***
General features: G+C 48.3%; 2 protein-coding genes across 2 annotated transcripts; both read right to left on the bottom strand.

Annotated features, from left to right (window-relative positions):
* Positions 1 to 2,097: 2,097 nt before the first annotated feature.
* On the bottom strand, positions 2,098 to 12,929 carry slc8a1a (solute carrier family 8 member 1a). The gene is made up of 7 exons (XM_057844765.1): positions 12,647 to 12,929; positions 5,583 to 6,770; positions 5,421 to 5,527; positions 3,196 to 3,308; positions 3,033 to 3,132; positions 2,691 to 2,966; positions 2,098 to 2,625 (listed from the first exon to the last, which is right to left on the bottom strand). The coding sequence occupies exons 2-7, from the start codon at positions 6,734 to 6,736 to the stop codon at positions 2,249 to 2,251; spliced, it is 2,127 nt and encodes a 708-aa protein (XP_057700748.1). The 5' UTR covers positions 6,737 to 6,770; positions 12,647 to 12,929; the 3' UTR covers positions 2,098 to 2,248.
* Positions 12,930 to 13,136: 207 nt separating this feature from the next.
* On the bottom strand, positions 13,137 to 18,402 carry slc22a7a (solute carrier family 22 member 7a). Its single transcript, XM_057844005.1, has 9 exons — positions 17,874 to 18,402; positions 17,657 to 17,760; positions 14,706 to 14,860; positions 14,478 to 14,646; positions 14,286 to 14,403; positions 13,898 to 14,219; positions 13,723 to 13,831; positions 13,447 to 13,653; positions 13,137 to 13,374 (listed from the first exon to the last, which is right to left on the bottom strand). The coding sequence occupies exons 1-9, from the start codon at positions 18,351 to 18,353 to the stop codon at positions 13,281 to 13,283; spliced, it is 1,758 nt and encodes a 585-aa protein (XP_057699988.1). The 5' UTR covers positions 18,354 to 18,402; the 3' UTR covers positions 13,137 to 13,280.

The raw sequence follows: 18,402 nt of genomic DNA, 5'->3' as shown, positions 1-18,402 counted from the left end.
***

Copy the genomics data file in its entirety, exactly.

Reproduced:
General features: G+C 48.3%; 2 protein-coding genes across 2 annotated transcripts; both read right to left on the bottom strand.

Annotated features, from left to right (window-relative positions):
* Positions 1 to 2,097: 2,097 nt before the first annotated feature.
* On the bottom strand, positions 2,098 to 12,929 carry slc8a1a (solute carrier family 8 member 1a). The gene is made up of 7 exons (XM_057844765.1): positions 12,647 to 12,929; positions 5,583 to 6,770; positions 5,421 to 5,527; positions 3,196 to 3,308; positions 3,033 to 3,132; positions 2,691 to 2,966; positions 2,098 to 2,625 (listed from the first exon to the last, which is right to left on the bottom strand). The coding sequence occupies exons 2-7, from the start codon at positions 6,734 to 6,736 to the stop codon at positions 2,249 to 2,251; spliced, it is 2,127 nt and encodes a 708-aa protein (XP_057700748.1). The 5' UTR covers positions 6,737 to 6,770; positions 12,647 to 12,929; the 3' UTR covers positions 2,098 to 2,248.
* Positions 12,930 to 13,136: 207 nt separating this feature from the next.
* On the bottom strand, positions 13,137 to 18,402 carry slc22a7a (solute carrier family 22 member 7a). Its single transcript, XM_057844005.1, has 9 exons — positions 17,874 to 18,402; positions 17,657 to 17,760; positions 14,706 to 14,860; positions 14,478 to 14,646; positions 14,286 to 14,403; positions 13,898 to 14,219; positions 13,723 to 13,831; positions 13,447 to 13,653; positions 13,137 to 13,374 (listed from the first exon to the last, which is right to left on the bottom strand). The coding sequence occupies exons 1-9, from the start codon at positions 18,351 to 18,353 to the stop codon at positions 13,281 to 13,283; spliced, it is 1,758 nt and encodes a 585-aa protein (XP_057699988.1). The 5' UTR covers positions 18,354 to 18,402; the 3' UTR covers positions 13,137 to 13,280.

The raw sequence follows: 18,402 nt of genomic DNA, 5'->3' as shown, positions 1-18,402 counted from the left end.